Programs to reduce HIV stigma in churches may have synergistic effects with HIV testing when provided in combination.
Effects of a Pilot Church-Based Intervention to Reduce HIV Stigma and Promote HIV Testing Among African Americans and Latinos
Published in: AIDS and Behavior, 2016
Posted on RAND.org on April 25, 2016
- Is a church-based intervention feasible, acceptable, and effective in reducing HIV stigma and mistrust and increasing HIV testing among members of Latino and African American congregations?
HIV-related stigma and mistrust contribute to HIV disparities. Addressing stigma with faith partners may be effective, but few church-based stigma reduction interventions have been tested. We implemented a pilot intervention with 3 Latino and 2 African American churches (4 in matched pairs) in high HIV prevalence areas of Los Angeles County to reduce HIV stigma and mistrust and increase HIV testing. The intervention included HIV education and peer leader workshops, pastor-delivered sermons on HIV with imagined contact scenarios, and HIV testing events. We surveyed congregants at baseline and 6 month follow-up (n = 1235) and found statistically significant (p < 0.05) reductions in HIV stigma and mistrust in the Latino intervention churches but not in the African American intervention church nor overall across matched African American and Latino pairs. However, within matched pairs, intervention churches had much higher rates of HIV testing (p < 0.001). Stigma reduction and HIV testing may have synergistic effects in community settings.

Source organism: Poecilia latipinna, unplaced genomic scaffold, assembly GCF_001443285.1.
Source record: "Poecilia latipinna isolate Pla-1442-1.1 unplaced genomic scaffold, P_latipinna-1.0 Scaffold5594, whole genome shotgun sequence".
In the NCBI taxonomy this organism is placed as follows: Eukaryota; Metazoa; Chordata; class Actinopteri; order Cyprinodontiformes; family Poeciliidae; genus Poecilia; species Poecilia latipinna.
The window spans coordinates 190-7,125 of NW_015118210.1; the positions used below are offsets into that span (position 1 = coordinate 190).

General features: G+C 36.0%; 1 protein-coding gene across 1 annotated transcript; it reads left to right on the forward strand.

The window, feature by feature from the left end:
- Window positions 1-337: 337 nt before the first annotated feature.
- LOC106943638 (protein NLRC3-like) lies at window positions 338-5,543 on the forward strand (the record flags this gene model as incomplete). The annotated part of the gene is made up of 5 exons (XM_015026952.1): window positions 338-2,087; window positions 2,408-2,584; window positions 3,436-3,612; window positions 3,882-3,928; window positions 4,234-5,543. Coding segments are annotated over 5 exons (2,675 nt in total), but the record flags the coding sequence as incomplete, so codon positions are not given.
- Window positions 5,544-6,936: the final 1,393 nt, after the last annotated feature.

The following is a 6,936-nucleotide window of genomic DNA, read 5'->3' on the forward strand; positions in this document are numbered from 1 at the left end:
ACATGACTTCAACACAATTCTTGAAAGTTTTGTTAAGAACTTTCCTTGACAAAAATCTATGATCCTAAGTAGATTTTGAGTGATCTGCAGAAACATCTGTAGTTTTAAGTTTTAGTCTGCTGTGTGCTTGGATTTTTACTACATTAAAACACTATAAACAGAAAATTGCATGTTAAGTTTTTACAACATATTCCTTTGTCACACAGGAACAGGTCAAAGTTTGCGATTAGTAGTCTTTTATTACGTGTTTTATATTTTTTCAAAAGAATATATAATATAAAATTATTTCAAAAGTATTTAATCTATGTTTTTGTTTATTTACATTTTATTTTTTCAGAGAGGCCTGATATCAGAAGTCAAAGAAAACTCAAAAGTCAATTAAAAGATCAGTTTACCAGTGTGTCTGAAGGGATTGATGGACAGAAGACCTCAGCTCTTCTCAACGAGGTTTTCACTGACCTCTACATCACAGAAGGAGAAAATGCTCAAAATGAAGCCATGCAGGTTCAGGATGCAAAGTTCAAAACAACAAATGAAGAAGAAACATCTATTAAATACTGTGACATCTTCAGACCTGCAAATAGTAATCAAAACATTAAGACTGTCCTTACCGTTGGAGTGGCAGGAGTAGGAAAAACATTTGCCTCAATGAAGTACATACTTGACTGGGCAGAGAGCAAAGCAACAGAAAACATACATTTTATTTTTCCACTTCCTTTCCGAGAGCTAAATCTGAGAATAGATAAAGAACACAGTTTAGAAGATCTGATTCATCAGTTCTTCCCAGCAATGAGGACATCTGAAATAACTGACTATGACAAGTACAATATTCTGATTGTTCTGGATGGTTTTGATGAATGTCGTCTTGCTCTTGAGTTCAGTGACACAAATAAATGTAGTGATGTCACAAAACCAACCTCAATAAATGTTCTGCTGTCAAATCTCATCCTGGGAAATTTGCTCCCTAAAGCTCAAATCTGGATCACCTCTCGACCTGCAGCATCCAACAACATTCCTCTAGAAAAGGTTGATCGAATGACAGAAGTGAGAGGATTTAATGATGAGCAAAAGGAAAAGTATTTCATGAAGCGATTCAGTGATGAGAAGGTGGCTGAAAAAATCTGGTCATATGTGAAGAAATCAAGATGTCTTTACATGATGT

- This pilot study found that a theoretically-based and community-partnered intervention in Latino Catholic and Protestant churches reduced HIV stigma and mistrust among congregants.
- It did not yield reductions among African American congregations, or overall across all types of churches.
- However, both the Latino and the African American churches involved in the study had higher rates of HIV testing than their matched controls.
- Church-based HIV stigma reduction programs may have synergistic effects with HIV testing when provided in combination.
This report is part of the RAND Corporation External publication series. Many RAND studies are published in peer-reviewed scholarly journals, as chapters in commercial books, or as documents published by other organizations.
The RAND Corporation is a nonprofit institution that helps improve policy and decisionmaking through research and analysis. RAND's publications do not necessarily reflect the opinions of its research clients and sponsors.